Flooding is one of the most common—and most costly—disasters around the globe. For example, between December 26, 2022, and January 12, 2023, California experienced six severe storms known as atmospheric rivers. In a two-week period, parts of the state were deluged by the amount of rain they generally get over a six-month or longer period. The resulting flooding caused millions of dollars in damage and took at least 18 lives. And more rain was in the forecast.
The Cyberinfrastructure Integration Research Center (CIRC) in the Pervasive Technology Institute (PTI) at Indiana University is partnering with NASA and other leading U.S. institutions to create and maintain a global flood warning system similar to the U.S. Geological Service’s earthquake alert system.
This project, led by the University of Alabama in Huntsville, has developed a breakthrough method to predict extreme flooding events in near real time. The Model of Models (MoM) integrates multiple reliable data sources to quickly determine whether a forecasted weather event will be potentially hazardous. The MoM helps communities anticipate and prepare for flooding rather than just reacting.
“Our work focuses on developing the cyberinfrastructure that delivers the MoM algorithms,” said CIRC’s Jun Wang, who leads the cyberinfrastructure effort. “We use Jetstream2 to develop and test new features, and we also provide emergency technical support to the Pacific Disaster Center’s server in the Amazon cloud.”
The MoM uses open-source hydrological model outputs, rainfall forecasts, and flood risk scores to determine a flood severity score at the watershed level for countries around the globe. The severity score is updated multiple times each day and used to alert emergency management and humanitarian aid organizations in affected areas through the DisasterAWARE platform. Maintained by the Pacific Disaster Center at University of Hawai`i, DisasterAWARE provides alerts and awareness information through the web and mobile applications. This vital information aids in decision-making for national and international emergency management organizations.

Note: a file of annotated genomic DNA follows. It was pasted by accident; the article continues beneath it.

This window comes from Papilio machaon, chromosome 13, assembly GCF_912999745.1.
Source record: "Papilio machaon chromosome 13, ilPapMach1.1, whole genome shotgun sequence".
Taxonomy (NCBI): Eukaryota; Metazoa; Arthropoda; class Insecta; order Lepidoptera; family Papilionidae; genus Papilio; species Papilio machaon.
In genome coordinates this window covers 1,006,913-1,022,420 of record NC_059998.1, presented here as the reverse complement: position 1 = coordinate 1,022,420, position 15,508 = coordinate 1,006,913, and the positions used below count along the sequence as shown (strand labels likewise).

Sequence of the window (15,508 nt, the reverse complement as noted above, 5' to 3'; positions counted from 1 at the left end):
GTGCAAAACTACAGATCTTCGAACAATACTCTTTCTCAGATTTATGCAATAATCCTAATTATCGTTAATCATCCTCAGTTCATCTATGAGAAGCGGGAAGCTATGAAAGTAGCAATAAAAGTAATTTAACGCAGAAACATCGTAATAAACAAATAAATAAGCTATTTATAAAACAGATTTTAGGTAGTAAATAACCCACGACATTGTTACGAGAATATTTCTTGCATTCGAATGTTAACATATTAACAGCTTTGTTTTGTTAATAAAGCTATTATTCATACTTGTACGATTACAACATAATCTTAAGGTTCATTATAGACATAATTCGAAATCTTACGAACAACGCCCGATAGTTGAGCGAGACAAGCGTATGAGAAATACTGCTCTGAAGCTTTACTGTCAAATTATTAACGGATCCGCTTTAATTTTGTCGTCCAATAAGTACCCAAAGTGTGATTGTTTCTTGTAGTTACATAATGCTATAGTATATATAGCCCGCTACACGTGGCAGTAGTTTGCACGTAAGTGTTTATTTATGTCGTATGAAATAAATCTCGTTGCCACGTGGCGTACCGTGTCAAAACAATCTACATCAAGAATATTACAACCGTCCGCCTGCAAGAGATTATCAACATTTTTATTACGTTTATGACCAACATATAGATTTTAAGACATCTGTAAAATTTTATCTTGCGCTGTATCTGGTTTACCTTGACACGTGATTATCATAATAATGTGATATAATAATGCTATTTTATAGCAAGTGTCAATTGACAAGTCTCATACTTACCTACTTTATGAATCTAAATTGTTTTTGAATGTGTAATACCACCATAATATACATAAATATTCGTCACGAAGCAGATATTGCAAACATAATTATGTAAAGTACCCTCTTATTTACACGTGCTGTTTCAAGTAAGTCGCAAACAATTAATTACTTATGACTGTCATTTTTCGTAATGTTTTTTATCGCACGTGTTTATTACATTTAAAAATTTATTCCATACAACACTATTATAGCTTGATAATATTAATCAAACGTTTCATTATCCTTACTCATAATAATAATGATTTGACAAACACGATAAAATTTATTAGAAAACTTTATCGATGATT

“MoM integrates flood inundation information from multiple sources which requires reliable cyberinfrastructure. And that’s where CIRC comes in.” said PTI Executive Director Beth Plale. “Previously, only about half of the world’s countries had sufficient early warning systems. The work that Jun and the team do is an integral part of an innovative advancement in flood management that will save not only lives, but also time and money.”
About the Pervasive Technology Institute at Indiana University
The Pervasive Technology Institute (PTI) is both engine and hub for use-inspired basic research and education in compute- and data-driven challenge areas. Drawing together teams of academic researchers, educators, and technical professionals, the projects shaped within its centers and labs go on to find immediate utility in science and engineering research and education in the state of Indiana and the nation. PTI was established in 1999 by a generous grant from the Lilly Endowment. PTI is part of the Office of the Vice President for IT and Chief Information Officer for Indiana University.